Submarine is in theaters from June 10
Max Fischer meets Billy Liar in this enjoyable but bittersweet Bildungsroman directed by first-timer Richard Ayoade from the book by Joe Dunthorne.
Why are submarines such a signifier of sadness? In the 1950s, “we’re going to watch the submarine races” was a euphemism for taking your girl to make out by the water. However, I can’t hear the word without hearing the song by Adorable, with Piotr Fijalkowski singing, “Though your submarine is out of sight; still you’re haunting me like the harbour lights.” Even the relentlessly upbeat Drums sing “put me in the submarine and push it into the sea; let it sink down, down, down,” in their Wake-inspired take on underwater aquatic conveyances.
Richard Ayoade’s film (based on the book of the same title by Joe Dunthorne) uses both connotations of the word –the melancholy and isolation of being underwater, as well as the pursuit of kissing girls by the beach – in his extraordinary debut film.
You might be familiar with Ayoade (particularly if you’re an Anglophile) as Maurice in the IT Crowd or as Saboo in the Mighty Boosh, warning about the crunch or calling Fleetwood Mac “bullshit munchers.” Or, if Brit-Com is not your thing, perhaps you know his fantastically Wes Anderson-esque video for Vampire Weekend.
This latter reference serves as a more telling guidepost for the style Ayoade uses in Submarine, from the all-caps Futura font title cards that divide the film into its chapters to the focus on an immature but compelling male lead. That male lead is an over-intellectualized and under-socialized 15-year-old named Oliver Tate (played with wit and intensity by Craig Roberts). But to call Tate a Welsh Max Fischer is to do him a disservice – he’s closer to a hyper-intellectual character out of a classic of the British New Wave. More on that later.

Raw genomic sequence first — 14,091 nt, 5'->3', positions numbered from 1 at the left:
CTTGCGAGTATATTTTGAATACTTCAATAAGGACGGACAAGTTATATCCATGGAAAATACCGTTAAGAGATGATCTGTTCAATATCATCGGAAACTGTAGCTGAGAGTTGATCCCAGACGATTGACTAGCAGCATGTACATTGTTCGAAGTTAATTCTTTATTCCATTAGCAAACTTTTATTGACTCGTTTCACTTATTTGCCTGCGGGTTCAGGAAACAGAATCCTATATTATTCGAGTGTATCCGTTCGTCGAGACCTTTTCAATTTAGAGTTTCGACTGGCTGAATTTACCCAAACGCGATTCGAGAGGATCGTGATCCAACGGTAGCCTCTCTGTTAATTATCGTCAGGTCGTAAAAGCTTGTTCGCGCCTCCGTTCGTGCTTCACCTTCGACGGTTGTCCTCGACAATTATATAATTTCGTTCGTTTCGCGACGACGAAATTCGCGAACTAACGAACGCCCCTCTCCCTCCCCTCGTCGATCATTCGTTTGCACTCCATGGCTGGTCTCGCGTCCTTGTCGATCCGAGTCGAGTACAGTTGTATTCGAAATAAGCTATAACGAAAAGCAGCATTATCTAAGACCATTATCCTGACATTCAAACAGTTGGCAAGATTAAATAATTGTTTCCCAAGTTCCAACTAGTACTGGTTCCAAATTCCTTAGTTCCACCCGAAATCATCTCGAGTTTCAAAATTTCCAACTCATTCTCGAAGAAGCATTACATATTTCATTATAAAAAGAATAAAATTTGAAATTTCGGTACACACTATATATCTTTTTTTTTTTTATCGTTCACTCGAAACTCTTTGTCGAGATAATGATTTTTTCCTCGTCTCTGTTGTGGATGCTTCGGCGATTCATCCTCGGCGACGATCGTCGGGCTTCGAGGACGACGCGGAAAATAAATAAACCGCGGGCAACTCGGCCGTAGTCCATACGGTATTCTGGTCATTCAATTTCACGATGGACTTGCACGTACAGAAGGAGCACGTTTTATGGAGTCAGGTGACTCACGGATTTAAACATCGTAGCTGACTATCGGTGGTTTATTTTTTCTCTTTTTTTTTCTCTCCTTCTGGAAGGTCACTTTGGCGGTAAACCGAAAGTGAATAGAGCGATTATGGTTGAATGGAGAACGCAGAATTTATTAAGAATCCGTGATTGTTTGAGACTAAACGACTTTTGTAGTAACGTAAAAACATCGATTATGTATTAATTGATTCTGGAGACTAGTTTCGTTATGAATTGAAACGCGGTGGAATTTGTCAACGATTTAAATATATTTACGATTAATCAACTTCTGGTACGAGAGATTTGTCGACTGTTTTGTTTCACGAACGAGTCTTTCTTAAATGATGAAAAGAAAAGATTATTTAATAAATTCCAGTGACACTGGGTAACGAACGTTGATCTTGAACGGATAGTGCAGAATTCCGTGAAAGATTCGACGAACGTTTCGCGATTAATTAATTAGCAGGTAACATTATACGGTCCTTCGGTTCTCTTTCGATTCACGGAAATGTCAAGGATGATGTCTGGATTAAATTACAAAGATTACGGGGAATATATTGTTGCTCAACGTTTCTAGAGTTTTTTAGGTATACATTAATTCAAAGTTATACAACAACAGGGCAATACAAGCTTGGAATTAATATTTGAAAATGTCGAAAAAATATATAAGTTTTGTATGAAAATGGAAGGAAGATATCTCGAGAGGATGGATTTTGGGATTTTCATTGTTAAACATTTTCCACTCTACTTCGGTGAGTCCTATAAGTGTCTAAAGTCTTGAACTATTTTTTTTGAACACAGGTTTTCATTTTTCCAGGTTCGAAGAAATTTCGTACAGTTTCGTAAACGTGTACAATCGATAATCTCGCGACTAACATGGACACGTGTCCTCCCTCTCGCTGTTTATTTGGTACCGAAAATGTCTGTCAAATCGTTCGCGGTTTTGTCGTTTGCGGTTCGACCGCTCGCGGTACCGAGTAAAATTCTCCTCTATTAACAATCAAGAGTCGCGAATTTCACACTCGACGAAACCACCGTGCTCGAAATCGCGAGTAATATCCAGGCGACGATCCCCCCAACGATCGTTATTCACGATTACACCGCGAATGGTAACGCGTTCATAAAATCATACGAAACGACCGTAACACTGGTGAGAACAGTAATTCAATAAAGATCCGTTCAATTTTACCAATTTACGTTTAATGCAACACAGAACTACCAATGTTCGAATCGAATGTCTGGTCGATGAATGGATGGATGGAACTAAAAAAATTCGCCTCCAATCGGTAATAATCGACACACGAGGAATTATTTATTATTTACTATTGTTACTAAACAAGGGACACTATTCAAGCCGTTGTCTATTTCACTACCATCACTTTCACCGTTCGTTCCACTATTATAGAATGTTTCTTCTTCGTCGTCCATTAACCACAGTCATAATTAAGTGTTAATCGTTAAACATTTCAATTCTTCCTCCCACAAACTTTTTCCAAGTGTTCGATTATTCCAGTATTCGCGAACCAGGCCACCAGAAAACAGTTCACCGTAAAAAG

Most of the film is carried by the quiet figure and brilliant imagination of Tate combined with the restless visual wit of Ayoade, who uses all manner of cinematic tricks (early in the movie, he freezes a scene to show the waiting catastrophe, and allowing Oliver to get a full 360-degree view of the impending the disaster before the scene resumes) and lush, gorgeous cinematography to draw the audience in to the universe he has created. Oliver is our narrator and tour guide, and his ability to imbue his surroundings with a quest for deeper meaning, or at least the semblance of profundity, provides the often-hilarious hook that carries us along.